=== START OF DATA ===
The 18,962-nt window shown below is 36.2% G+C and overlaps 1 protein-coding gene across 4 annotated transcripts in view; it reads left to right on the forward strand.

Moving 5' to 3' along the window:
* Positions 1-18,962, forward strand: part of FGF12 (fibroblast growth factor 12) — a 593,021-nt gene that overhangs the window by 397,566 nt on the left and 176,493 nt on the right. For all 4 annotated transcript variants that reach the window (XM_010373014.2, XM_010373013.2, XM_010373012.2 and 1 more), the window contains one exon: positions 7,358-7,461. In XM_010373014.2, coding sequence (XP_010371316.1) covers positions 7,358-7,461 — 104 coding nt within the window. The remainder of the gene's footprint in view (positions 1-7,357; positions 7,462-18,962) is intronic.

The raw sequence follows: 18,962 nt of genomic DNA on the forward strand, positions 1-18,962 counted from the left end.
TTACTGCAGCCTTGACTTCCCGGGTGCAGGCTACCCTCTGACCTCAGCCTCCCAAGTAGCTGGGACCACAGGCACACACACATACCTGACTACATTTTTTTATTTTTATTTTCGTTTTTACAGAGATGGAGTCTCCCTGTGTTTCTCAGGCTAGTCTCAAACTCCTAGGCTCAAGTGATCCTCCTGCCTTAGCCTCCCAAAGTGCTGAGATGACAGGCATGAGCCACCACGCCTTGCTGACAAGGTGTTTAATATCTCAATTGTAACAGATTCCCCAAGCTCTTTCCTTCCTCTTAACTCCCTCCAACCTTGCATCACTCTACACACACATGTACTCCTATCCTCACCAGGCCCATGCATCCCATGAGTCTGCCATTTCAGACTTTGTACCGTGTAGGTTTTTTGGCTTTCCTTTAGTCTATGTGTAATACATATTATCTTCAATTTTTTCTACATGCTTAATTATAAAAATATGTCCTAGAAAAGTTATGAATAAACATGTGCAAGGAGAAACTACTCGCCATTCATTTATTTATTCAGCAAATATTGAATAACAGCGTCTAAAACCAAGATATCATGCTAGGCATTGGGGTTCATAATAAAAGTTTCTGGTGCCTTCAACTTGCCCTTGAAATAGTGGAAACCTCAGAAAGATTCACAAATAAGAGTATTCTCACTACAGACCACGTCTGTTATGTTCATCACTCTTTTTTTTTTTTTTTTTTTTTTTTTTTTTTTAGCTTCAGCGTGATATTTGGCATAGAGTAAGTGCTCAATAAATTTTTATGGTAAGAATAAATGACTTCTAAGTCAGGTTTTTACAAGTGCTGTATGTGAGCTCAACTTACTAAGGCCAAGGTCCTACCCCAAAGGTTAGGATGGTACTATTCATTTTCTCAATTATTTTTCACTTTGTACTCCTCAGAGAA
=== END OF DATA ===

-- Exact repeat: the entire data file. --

The 18,962-nt window shown below is 36.2% G+C and overlaps 1 protein-coding gene across 4 annotated transcripts in view; it reads left to right on the forward strand.

Moving 5' to 3' along the window:
* Positions 1-18,962, forward strand: part of FGF12 (fibroblast growth factor 12) — a 593,021-nt gene that overhangs the window by 397,566 nt on the left and 176,493 nt on the right. For all 4 annotated transcript variants that reach the window (XM_010373014.2, XM_010373013.2, XM_010373012.2 and 1 more), the window contains one exon: positions 7,358-7,461. In XM_010373014.2, coding sequence (XP_010371316.1) covers positions 7,358-7,461 — 104 coding nt within the window. The remainder of the gene's footprint in view (positions 1-7,357; positions 7,462-18,962) is intronic.

The raw sequence follows: 18,962 nt of genomic DNA on the forward strand, positions 1-18,962 counted from the left end.
TTACTGCAGCCTTGACTTCCCGGGTGCAGGCTACCCTCTGACCTCAGCCTCCCAAGTAGCTGGGACCACAGGCACACACACATACCTGACTACATTTTTTTATTTTTATTTTCGTTTTTACAGAGATGGAGTCTCCCTGTGTTTCTCAGGCTAGTCTCAAACTCCTAGGCTCAAGTGATCCTCCTGCCTTAGCCTCCCAAAGTGCTGAGATGACAGGCATGAGCCACCACGCCTTGCTGACAAGGTGTTTAATATCTCAATTGTAACAGATTCCCCAAGCTCTTTCCTTCCTCTTAACTCCCTCCAACCTTGCATCACTCTACACACACATGTACTCCTATCCTCACCAGGCCCATGCATCCCATGAGTCTGCCATTTCAGACTTTGTACCGTGTAGGTTTTTTGGCTTTCCTTTAGTCTATGTGTAATACATATTATCTTCAATTTTTTCTACATGCTTAATTATAAAAATATGTCCTAGAAAAGTTATGAATAAACATGTGCAAGGAGAAACTACTCGCCATTCATTTATTTATTCAGCAAATATTGAATAACAGCGTCTAAAACCAAGATATCATGCTAGGCATTGGGGTTCATAATAAAAGTTTCTGGTGCCTTCAACTTGCCCTTGAAATAGTGGAAACCTCAGAAAGATTCACAAATAAGAGTATTCTCACTACAGACCACGTCTGTTATGTTCATCACTCTTTTTTTTTTTTTTTTTTTTTTTTTTTTTTTAGCTTCAGCGTGATATTTGGCATAGAGTAAGTGCTCAATAAATTTTTATGGTAAGAATAAATGACTTCTAAGTCAGGTTTTTACAAGTGCTGTATGTGAGCTCAACTTACTAAGGCCAAGGTCCTACCCCAAAGGTTAGGATGGTACTATTCATTTTCTCAATTATTTTTCACTTTGTACTCCTCAGAGAA